Buying to rent, asteroids, Google Glasses, and why the Harlem Shake matters
Global investors have been active in the US for several years, but recently they’ve moved into a new arena: buying to rent. The Wall Street Journal explores how overseas firms are slicing into an arena usually dominated by local mom and pop investors.
We were all shocked by the asteroid that caused havoc in Siberia last Friday. While no one died (and local collectors are profitting), if the angle had been slightly different we might be writing a different story. MSNBC‘s cosmic blog explains the difference between asteroid, meteorode, meteorite, and a whole range of other terms – in short it comes down to size, mass and how bright the thing burns. And Wired looks at how scientist around the world are working to protect the Earth from future impacts.
It’s been a YouTube sensation for less than a month, but the latest internet meme of dancing to the song Harlem Shake has exploded around the world. While fan-uploaded videos basically show people dancing to a goofy song, the trend is important and widespread enough that the powers that be are taking notice. Several brands, including Pepsi, Nintendo, Puma and others have all uploaded videos. And more than that, the meme is a good measure of how music is being consumed these day. Record companies, once reluctant to let their songs appear for free on YouTube, are now capitalizing on the publicity (and earning some $$ via YouTube’s profit sharing mechanism). And the venerable Billboard recently announced that it’s now incorporating YouTube streams into its chart rankings. The little known song, released last May, is now the number 1 download on iTunes in several countries.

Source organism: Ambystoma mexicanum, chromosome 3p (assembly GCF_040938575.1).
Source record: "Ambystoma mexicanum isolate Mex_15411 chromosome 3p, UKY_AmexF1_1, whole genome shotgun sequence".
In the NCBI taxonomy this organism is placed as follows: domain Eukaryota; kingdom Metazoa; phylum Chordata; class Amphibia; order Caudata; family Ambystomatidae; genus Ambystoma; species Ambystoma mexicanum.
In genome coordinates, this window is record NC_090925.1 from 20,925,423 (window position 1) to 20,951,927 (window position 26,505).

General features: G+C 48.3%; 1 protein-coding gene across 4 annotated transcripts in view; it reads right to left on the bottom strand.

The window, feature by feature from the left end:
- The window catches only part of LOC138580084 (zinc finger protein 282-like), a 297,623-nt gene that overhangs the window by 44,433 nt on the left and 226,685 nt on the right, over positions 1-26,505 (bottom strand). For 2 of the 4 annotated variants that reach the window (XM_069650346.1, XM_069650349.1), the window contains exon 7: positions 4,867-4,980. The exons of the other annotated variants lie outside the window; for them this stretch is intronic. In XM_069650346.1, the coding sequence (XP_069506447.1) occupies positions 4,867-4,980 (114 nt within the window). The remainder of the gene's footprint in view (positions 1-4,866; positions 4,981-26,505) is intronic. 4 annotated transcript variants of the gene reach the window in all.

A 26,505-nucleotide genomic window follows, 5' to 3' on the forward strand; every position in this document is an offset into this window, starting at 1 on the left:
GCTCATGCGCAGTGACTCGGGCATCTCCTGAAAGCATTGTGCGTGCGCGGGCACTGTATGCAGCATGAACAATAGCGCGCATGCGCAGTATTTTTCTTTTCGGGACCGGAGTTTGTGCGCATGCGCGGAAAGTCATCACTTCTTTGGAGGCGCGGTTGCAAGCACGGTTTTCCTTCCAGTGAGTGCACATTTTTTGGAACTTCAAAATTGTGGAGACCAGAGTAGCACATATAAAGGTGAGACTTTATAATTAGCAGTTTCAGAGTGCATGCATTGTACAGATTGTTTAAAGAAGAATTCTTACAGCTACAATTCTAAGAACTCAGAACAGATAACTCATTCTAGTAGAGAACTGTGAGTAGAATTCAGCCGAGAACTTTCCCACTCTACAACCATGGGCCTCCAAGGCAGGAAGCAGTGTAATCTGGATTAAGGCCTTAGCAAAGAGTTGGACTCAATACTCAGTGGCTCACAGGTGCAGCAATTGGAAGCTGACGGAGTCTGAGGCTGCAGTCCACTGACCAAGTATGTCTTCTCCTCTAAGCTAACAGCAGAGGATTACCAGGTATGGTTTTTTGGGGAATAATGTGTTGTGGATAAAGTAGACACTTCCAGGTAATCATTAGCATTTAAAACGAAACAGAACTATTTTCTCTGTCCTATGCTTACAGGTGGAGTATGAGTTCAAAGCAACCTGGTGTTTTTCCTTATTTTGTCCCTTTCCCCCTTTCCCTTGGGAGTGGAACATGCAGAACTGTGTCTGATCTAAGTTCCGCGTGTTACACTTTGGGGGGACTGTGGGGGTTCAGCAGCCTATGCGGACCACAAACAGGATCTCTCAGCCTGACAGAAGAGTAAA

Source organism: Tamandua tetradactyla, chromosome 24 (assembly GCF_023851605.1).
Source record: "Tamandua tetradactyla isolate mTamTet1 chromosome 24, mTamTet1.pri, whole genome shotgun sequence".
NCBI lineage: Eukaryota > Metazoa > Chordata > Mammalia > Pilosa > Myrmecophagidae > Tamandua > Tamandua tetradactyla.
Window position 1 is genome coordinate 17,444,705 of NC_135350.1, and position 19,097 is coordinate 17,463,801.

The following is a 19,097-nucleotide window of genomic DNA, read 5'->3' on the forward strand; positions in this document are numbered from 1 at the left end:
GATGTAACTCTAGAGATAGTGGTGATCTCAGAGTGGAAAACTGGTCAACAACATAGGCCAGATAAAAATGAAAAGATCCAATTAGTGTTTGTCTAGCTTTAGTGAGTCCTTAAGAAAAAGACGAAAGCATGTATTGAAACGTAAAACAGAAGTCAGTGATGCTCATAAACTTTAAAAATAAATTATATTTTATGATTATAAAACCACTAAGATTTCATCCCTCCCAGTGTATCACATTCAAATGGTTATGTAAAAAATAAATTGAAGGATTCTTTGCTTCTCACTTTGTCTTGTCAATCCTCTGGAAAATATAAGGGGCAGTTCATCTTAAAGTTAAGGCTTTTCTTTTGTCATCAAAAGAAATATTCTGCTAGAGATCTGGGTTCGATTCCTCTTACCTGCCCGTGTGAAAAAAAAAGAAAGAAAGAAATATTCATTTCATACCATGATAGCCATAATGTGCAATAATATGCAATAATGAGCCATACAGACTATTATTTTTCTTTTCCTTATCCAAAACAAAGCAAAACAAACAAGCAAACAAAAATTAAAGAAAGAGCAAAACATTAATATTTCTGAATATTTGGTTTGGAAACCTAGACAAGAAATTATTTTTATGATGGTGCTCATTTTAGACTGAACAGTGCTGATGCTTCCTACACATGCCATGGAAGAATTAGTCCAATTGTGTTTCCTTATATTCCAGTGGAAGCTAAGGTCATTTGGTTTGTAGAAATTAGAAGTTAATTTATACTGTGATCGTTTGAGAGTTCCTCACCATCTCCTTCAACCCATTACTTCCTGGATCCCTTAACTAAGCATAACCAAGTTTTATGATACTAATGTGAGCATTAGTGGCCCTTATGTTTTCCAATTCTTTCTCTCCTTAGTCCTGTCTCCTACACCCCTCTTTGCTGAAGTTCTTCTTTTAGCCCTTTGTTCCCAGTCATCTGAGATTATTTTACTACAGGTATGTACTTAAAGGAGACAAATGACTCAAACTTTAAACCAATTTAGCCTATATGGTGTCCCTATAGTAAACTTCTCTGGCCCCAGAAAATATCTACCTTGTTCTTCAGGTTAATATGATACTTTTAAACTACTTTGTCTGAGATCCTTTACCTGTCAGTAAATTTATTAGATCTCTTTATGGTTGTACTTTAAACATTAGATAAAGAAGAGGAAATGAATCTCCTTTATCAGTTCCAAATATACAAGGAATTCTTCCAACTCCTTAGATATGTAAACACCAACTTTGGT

The U.S. Marine Corps introduced their new mascot this week. Chesty the bulldog will assume his duties at the end of March after some rigorous obedience training. At this point, the adorable 9-week old pup is to ‘cute’ what regular marines are to ‘tough’.
Homesteading on Mars, IL agents scramble for class hours, and former careers of REALTORS
Interested in colonizing the moon or other planets? One big hurdle to overcome (and there are lots of course): no private property. Several international treaties on space and the moon prohibit sovereignty claims and private property. But if we want to jumpstart colonization and exploration, some scientists are suggesting these treaties be scrapped or wiggled around.
The census released a study recently that shows the economic recession and high gas prices continue to impact the farthest ex-urban regions of metro areas. Population growth for counties on the fringes of metropolitan regions has collapsed while closer in counties continue to see growth. USA Today has great sliding tool to compare 2006 data with 2011. One big growth area that stands out: the oil boomtowns of northwest North Dakota.
April 30 is the deadline for Illinois salespersons to upgrade their license to the new minimum standard of broker. The state gave salespersons two years to get the training to upgrade, but as of March 30, only 35% of agents have transitioned to broker.
A new Super-PAC is born: Friends of Traditional Banking to make an impact on the American legislative and regulatory process. How will this PAC effect real estate finance and lending? Only time will tell.
What is the perfect career for an ex-rapper, hand model or actress? Real estate of course. The New York Times profiles 3 brokers who have made the transition from entertainment to real estate.
Gone are the glory days when only PCs had to worry about viruses. Macs have gotten popular enough that ne’er-do-wells are targeting them for mischief. The latest virus is called Flashback and targets a vulnerability in Java. With a slow release of a patch from Apple, an estimated 1 million or more Macs might have been infected. Check to see if yours is with this simple guide from Wired.
The 100th anniversary of the Titanic sinking is approaching. The New York Times explains how high tides and optical illusions could have contributed to the disaster.
As librarians, we watch for updates to the banned books lists. The ALA recently noted that the Hunger Games trilogy has cracked the top 10 list of most challenged books, though it appears that some of the complaints are more directed at the movie than the books themselves…I’m not sure how any of these books are anti-family, satanic, or anti-ethnic, but there you go.